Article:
4 Reasons to Go Ahead and Try a Zoom Lens!


The topic of lenses seems to pose an ongoing dilemma for every photographer out there. Besides the fact that there are hundreds of designs, more than ten major lens manufacturers, and several different technologies, there are a few other factors that spice up the decision-making process when it comes to purchasing a new lens. The kind of lens you buy must ultimately be determined by what you use it for.

https://c2.staticflickr.com/8/7648/16784804027_fdf9963cb4_b.jpg Photo by Benjamin Balázs

Let’s first look at telephoto lenses. They vary in length and can be used in a surprisingly vast number of ways, including portraiture and wildlife photography. Here are several reasons why you should consider buying a telephoto lens.


I simply adore shooting portraits with a telephoto lens, but I’m not the only one. In fact, you’ll see many photographers using the 70-200 f/2.8 to shoot portraits, and they do it at the longer end of the lens. This is due to the fact that the longer the lens is (higher mm number) the more background blur you get for the same aperture. Therefore if you want to separate your portrait nicely from the background while keeping most of the portrait in focus, a telephoto lens is the best choice for that. Wide aperture shorter lenses will separate the portrait from the background as well, but in that case the focus field is smaller thus keeping certain things in focus.

https://c1.staticflickr.com/3/2685/4231225160_50080157dc_b.jpg Photo by Angel James de Ocampo

For example, when using 50mm f/1.4 lens, if your focus is on the eye, the nose and the ears will be out of focus. On the other hand, if you are using 200mm f/2.8 lens you’ll have the so called “shoulder focus” where the portrait will be completely in focus, from the nose to the shoulders and the background will be nicely blurred, as well.


https://c2.staticflickr.com/8/7489/15235126463_133ee0c6a0_b.jpg Photo by Patana Rattananavathong

This is probably the most obvious reason that you should consider getting a telephoto lens for, since wildlife is, well, wild. You don’t have much of a choice in this matter except to shoot from a distance because your mere presence will chase the wildlife away and you won’t get a shot. However, things that you need to know in this area is what kind of a telephoto lens you need? For wildlife you are probably better off with a zoom lens, something in the range of 100-400mm and preferably with image stabilization. Mount that lens on a cropped sensor body, or have a teleconverter ready in the bag if necessary.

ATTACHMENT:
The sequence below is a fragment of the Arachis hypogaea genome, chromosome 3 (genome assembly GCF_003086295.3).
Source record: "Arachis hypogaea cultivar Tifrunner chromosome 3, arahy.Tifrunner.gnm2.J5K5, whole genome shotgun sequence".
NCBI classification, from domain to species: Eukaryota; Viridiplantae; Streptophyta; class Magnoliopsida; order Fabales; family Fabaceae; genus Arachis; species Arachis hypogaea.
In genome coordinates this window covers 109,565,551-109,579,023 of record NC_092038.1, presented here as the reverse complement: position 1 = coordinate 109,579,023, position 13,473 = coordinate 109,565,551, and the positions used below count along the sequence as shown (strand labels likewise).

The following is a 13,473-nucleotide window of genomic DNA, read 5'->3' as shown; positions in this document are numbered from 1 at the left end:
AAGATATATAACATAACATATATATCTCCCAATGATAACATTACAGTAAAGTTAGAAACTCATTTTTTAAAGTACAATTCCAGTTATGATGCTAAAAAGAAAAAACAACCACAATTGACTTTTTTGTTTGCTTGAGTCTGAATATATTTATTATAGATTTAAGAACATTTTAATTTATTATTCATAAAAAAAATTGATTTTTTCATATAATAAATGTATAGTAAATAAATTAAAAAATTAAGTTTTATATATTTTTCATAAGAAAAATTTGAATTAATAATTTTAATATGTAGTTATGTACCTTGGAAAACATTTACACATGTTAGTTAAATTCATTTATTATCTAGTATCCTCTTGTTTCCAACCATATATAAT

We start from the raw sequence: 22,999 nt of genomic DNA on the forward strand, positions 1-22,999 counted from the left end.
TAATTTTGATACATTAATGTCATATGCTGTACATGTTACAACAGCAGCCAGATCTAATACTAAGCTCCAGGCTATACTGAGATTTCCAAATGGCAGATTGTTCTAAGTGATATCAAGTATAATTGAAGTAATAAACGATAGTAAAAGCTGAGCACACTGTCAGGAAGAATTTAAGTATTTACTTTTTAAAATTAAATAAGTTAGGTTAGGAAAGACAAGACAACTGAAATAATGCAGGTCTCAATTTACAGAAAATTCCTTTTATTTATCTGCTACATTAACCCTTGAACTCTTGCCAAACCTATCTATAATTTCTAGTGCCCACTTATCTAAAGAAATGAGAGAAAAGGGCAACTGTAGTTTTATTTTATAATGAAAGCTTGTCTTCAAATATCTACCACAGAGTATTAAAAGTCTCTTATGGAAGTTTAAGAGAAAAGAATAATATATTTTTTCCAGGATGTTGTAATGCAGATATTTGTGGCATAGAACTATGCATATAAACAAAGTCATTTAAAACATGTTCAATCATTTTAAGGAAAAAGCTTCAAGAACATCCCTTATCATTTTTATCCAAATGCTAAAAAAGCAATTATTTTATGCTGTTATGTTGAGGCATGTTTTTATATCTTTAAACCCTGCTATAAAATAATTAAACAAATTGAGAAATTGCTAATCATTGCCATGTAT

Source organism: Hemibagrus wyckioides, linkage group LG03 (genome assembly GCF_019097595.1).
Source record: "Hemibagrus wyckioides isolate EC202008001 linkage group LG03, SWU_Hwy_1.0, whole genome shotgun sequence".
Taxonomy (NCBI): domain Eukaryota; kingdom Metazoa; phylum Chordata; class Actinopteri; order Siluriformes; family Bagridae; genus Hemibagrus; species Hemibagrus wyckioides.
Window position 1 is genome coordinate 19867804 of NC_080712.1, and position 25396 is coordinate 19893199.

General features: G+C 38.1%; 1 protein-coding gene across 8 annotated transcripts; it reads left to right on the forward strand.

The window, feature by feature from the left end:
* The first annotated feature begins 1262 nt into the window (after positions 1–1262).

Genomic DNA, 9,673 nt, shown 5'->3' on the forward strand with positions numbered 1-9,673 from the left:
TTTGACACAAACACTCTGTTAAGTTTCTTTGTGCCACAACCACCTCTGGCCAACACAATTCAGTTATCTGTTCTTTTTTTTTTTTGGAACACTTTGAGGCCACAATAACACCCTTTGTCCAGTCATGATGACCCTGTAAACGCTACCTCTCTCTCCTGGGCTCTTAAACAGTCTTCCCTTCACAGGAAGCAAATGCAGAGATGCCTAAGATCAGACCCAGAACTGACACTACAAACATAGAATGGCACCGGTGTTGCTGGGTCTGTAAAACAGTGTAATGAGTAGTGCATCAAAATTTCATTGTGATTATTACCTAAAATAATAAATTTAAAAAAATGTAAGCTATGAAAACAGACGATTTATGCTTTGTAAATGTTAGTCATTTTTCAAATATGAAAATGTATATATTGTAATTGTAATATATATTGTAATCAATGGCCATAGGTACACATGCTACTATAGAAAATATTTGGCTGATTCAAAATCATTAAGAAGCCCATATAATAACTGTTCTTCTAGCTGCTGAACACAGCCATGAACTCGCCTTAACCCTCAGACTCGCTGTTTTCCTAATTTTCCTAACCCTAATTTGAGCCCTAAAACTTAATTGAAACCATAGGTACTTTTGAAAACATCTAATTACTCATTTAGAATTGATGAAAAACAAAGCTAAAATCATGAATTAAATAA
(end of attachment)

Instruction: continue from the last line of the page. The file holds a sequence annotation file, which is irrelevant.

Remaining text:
Zoom Compression

https://c2.staticflickr.com/4/3287/2779478194_db8e1ef1d5_b.jpg Photo by Andreas Levers

Zoom compression is a very useful thing oftentimes, mostly due to the fact that it allows you to manipulate the background easily. Using a telephoto lens you can effectively compress the background making it appear bigger and closer than it actually is. This can be useful for portraiture, for example if you want your portrait to appear closer to certain thing which is quite far in the background (for example, you want to make the moon appear bigger in the frame next to your subject, you can do it with a telephoto lens), or it can be used for landscape shots as well with the very same purpose. For landscape it can be a bit tricky with the hyperfocal distance, but if you do your maths correctly, you’ll have no issues.

Focus Speed and Accuracy

To begin with, even though the field of focus is a bit wider than a fast 50mm lens, you still retain the nicely blurred background. However, since telephoto lenses have much more elements inside, especially those for zooming, they travel more when focusing, meaning from closest focus point to infinity, a telephoto lens with USM/HSM motor will need far more time when compared to wide angle lens, because the physical distance that the internal elements need to travel is much greater. As a compensation, many of the professional telephoto lenses (like the 70-200mm f/2.8) have a focus limiter, meaning you can set the minimal focus distance to be much further, so the lens seeks focus in selected area from infinity to the selected focus distance, effectively cutting the focus time by half, all by sacrificing 1 meter of minimal focus distance.

Also, since the field of focus is wider but more compressed, if the lens misses focus a little, the result won’t be as drastic as it would be when using a shorter lens with wider aperture. This way you’ll get much more usable shots even when focusing in difficult conditions.

Which telephoto lenses do you own, and which one is your favorite? Do you prefer using telephoto lenses over regular wide-aperture ones? Don’t hesitate to share your thoughts in the comments section below!

About Author

Photographer who loves challenging and experimental photography and loves sharing his knowledge about it.

With all the talk of buying primes, your article is a refreshing change. The fact is that most of us can’t afford a wide range of prime lenses, but we can buy decent telephoto lenses. Thanks for the article and the information you presented!

I use the Canon 70-200mm f2.8 IS lens with my EOS 7DII for many subjects including photographing nature, children playing with LEGO at work for their parents etc. I’m very happy with it I get very good results. Good field of view.

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